The Hugo Movie Companion: A Behind the Scenes Look at How a Beloved Book Became a Major Motion Picture. By Brian Selznick. Scholastic. $19.99.
Scholastic Book of World Records 2012. By Jenifer Corr Morse. Scholastic. $10.99.
Circus Galacticus. By Deva Fagan. Harcourt. $16.99.
It is a truism (although not always true) that a movie is never as good as the book on which it is based. (It actually depends on the book…well, and the movie.) The question raised by The Hugo Movie Companion is whether a book about a movie about a book can be as good as the book on which the whole sequence rests. The answer, at least in this case, is no – but for fans of the film, this companion volume will certainly be likable enough…although for fans of the book, not so much. There are some very interesting relationships explored, often somewhat offhandedly, in this book – for instance, the first movie that director Martin Scorsese saw when he was a child was produced by David O. Selznick, who is a distant cousin of Brian Selznick, author of The Invention of Hugo Cabret, on which is based the movie that is the subject of this book – oh, it is all very self-referential, and often very enjoyable. In the main, though, The Hugo Movie Companion is a pretty straightforward book combining text about the movie (and sometimes about the book on which it is based) with stills from the film and profiles of the actors, director and others involved in the production. In addition to the parts written by Selznick, there are contributions from Scorsese and – especially interesting – from David Serlin, who fills in such crucial background as what Paris was really like in 1931 (when the book and film take place) and what early filmmaker Georges Méliès, an important influence on and element of the book and movie, was really like. Costume sketches, behind-the-scenes views of sets, photos of some of the equipment needed to create the movie, and lots of other movie-related material add up to a moderately interesting look at a film made from an extraordinarily interesting book – a book whose very concept bridges traditional novels and film by being told partly in words but in large measure in pictures. The Invention of Hugo Cabret remains an extraordinary achievement; The Hugo Movie Companion is, in contrast, a little bit pale – although surely of interest to anyone interested in the book, the film, and the transformation of one into the other.
Movies are one significant part of Scholastic Book of World Records 2012 as well. Here you will find that the best-selling movie soundtrack is from The Bodyguard (17 million copies sold since release in 1992), the biggest-budget movie is Pirates of the Caribbean: At World’s End ($300 million), and the actress with the most Oscar nominations is Meryl Streep (16, with two wins). As it does every year, this Scholastic compendium of pop culture gets into areas other than films: the most-downloaded song is Katy Perry’s “California Gurls” (4.39 million downloads in 2010); Roger Federer is both the top-earning male tennis player and the man with the most Grand Slam singles titles; the best-selling cell-phone brand worldwide is Nokia; the fastest production motorcycle is the Ducati Desmosedici RR (which can go almost 200 miles per hour); and so on. Many of these records change year after year, but some elements of Scholastic Book of World Records 2012 are inevitably the same as in earlier versions: the world’s longest river is the Nile (4,145 miles); the bird with the largest wingspan (13 feet) is the marabou stork; the longest snake is the reticulated python (27 feet); the largest reptile is the saltwater crocodile (22 feet); the largest flower belongs to the giant rafflesia (blooms can be 36 inches in diameter). This book of once-over-lightly facts always has some elements that readers are likely to find surprising (probably not the fact that Google is the most-visited search engine, but perhaps the fact that the country with the most Web sites per person is Germany). It is always fun to see what record each state in the U.S holds – Arizona has the largest collection of telescopes, Colorado the tallest sand dunes, Connecticut the oldest theme park – but Scholastic Book of World Records 2012 remains one of those volumes that is moderately interesting for a little while and then is likely to languish: it is not meaty enough to be a real reference book and cannot, simply because it is a book, be sufficiently up-to-date to stay in touch with the latest trends in popular culture.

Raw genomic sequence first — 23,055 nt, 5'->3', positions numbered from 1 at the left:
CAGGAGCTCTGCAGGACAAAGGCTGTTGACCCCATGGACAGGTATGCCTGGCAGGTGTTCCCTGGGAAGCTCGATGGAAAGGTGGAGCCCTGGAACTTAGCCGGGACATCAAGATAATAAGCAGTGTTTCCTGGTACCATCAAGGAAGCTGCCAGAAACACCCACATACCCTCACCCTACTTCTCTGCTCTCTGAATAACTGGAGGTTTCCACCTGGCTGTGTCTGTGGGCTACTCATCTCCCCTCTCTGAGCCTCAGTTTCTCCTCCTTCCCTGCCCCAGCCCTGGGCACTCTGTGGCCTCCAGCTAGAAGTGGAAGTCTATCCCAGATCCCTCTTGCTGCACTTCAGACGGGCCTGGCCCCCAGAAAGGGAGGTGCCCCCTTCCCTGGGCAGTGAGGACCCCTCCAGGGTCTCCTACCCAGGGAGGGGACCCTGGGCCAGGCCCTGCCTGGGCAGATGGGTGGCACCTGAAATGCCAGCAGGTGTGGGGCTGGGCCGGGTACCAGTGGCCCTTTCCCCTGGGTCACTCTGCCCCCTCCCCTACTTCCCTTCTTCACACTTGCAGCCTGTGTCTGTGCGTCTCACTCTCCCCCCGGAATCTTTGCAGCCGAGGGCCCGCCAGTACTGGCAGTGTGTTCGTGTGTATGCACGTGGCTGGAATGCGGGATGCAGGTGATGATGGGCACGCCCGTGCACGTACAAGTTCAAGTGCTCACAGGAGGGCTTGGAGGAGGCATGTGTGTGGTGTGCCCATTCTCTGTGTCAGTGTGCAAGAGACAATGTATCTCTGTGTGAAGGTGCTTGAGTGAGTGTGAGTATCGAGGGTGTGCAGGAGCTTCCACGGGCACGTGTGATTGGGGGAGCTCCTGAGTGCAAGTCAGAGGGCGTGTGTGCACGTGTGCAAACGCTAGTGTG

Movie-like scenes abound in Circus Galacticus, a fast-paced if rather silly intergalactic story that it is easy to imagine being adapted for film. Deva Fagan’s coming-of-age-in-space tale is all about Beatrix Ling (inevitably nicknamed Trix), a champion gymnast at Bleeker Academy, the bleak boarding school where she lives as an orphan and charity case – and where her most valuable possession is a meteorite that her parents gave her to keep and protect, without telling her why. This is a fairly ordinary setup for an adventure tale: it is obvious that Trix has to get out, find herself, battle enemies and make friends, and eventually learn the truth about her parents and the object she has guarded so carefully at their behest. That is exactly the arc of Fagan’s plot, so what will attract readers is not so much what happens in Circus Galacticus as how it happens. The bad guys, earthbound or space-traveling, are utterly one-dimensional. Miss Primwell, headmistress at Bleeker Academy, tells Trix, “You dream too large,” leading Trix to think, “Maybe I am a deluded freak.” Much later, after Circus Galacticus comes to town and whisks Trix out of this world, Nyl, evil representative of “the Mandate,” also tells Trix of “the folly of such dreams” while offering “a world without jealousy or war. All peoples working together to create a bright future for all” – a collectivist vision that Trix realizes is rotten at the core. It is the Ringmaster of Circus Galacticus who knows all about Trix’s parents and, eventually, gets around to telling her: “‘Once upon a time,’ he begins, ‘there was [a] young woman, the daughter of an ancient household of great power. This young woman saw much of the ways of her kinfolk, and did not like them. She wished to walk another path.’” And that path eventually produced Trix, who of course turns out to be very special indeed, endowed with unique powers that go far beyond her gymnastics skill (which, however, proves crucial when needed). There are some clever elements in Circus Galacticus, the principal one being the whole intergalactic-circus idea itself, but there is also a great deal here that is obvious and thoroughly unsurprising. The dialogue, for instance, is pure space opera and often unintentionally funny: “I’ll get her back from a black hole if I have to.” There are some attempts to make the book serious: “‘Collateral damage is part of war.’ ‘That wasn’t war. That was terrorism.’” But it is the more exotic elements, not the intense ones – and certainly not the old-fashioned science-fictional words, such as Hasoo-Pashtung, Vargalo-5 and “graphimephric m-field” – that are ultimately the most enjoyable. And the most cinematic.